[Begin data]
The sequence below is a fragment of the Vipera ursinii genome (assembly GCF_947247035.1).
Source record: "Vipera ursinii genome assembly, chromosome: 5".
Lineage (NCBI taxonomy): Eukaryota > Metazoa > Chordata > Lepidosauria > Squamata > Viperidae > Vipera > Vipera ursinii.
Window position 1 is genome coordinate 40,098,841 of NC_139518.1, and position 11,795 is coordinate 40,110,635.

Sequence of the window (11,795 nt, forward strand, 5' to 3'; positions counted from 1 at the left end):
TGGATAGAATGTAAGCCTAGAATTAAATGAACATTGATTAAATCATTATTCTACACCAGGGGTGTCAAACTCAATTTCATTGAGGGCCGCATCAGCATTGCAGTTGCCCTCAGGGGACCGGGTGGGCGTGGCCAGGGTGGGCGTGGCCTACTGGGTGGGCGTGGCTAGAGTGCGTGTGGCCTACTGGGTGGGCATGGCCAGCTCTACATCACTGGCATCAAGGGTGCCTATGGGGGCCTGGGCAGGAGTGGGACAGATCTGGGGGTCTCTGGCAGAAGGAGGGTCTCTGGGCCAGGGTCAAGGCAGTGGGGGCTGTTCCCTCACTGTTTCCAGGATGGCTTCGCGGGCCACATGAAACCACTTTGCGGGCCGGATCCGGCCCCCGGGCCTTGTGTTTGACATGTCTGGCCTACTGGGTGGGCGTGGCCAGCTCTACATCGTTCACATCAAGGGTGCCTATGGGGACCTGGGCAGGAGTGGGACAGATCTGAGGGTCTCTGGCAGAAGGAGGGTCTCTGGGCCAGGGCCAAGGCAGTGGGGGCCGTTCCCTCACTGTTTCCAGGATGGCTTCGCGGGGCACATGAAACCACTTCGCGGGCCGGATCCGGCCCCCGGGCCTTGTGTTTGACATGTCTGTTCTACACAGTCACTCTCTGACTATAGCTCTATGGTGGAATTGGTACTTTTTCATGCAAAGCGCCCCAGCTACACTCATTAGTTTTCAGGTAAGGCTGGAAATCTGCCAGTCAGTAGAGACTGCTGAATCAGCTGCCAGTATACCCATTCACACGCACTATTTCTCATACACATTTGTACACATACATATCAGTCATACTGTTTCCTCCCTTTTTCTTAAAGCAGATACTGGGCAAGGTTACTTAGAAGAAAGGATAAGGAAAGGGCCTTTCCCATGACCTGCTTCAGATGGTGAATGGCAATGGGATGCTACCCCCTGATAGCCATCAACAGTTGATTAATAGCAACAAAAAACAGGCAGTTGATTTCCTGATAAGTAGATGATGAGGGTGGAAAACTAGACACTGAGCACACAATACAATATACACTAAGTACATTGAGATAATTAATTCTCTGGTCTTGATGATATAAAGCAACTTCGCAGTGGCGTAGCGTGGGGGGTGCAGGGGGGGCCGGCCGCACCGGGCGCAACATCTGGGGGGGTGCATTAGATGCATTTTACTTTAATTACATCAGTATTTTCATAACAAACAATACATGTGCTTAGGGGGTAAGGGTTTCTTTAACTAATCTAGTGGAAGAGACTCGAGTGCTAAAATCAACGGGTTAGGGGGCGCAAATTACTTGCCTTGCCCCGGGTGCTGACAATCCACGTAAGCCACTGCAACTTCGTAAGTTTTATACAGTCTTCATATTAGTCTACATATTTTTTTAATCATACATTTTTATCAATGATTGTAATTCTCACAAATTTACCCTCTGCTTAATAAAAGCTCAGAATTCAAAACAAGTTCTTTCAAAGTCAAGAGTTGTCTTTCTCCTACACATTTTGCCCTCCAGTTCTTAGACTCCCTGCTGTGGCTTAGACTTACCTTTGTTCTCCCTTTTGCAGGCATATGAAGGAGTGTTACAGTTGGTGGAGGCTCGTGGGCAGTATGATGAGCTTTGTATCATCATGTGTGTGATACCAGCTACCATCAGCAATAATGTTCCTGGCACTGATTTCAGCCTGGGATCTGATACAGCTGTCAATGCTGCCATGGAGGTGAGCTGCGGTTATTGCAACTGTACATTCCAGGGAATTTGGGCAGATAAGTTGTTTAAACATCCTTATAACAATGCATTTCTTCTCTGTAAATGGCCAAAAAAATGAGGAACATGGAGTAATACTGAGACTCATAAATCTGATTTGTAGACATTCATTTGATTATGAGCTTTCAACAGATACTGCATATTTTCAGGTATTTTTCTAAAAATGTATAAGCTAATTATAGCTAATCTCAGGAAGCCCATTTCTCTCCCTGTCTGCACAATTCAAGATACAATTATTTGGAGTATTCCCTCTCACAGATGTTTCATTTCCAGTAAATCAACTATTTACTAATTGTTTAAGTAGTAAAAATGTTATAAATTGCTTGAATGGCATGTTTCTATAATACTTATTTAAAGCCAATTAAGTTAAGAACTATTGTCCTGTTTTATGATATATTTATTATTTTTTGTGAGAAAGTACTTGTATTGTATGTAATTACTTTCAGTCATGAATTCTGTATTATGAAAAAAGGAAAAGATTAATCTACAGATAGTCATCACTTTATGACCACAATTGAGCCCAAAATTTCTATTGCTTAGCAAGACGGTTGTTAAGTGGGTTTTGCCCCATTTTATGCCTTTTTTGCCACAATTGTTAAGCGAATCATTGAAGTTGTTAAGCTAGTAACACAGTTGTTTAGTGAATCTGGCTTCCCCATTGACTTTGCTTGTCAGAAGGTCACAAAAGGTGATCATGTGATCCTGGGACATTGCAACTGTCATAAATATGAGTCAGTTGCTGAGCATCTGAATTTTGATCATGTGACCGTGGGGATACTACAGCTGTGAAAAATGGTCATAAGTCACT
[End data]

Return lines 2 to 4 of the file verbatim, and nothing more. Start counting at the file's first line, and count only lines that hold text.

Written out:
Source record: "Vipera ursinii genome assembly, chromosome: 5".
Lineage (NCBI taxonomy): Eukaryota > Metazoa > Chordata > Lepidosauria > Squamata > Viperidae > Vipera > Vipera ursinii.
Window position 1 is genome coordinate 40,098,841 of NC_139518.1, and position 11,795 is coordinate 40,110,635.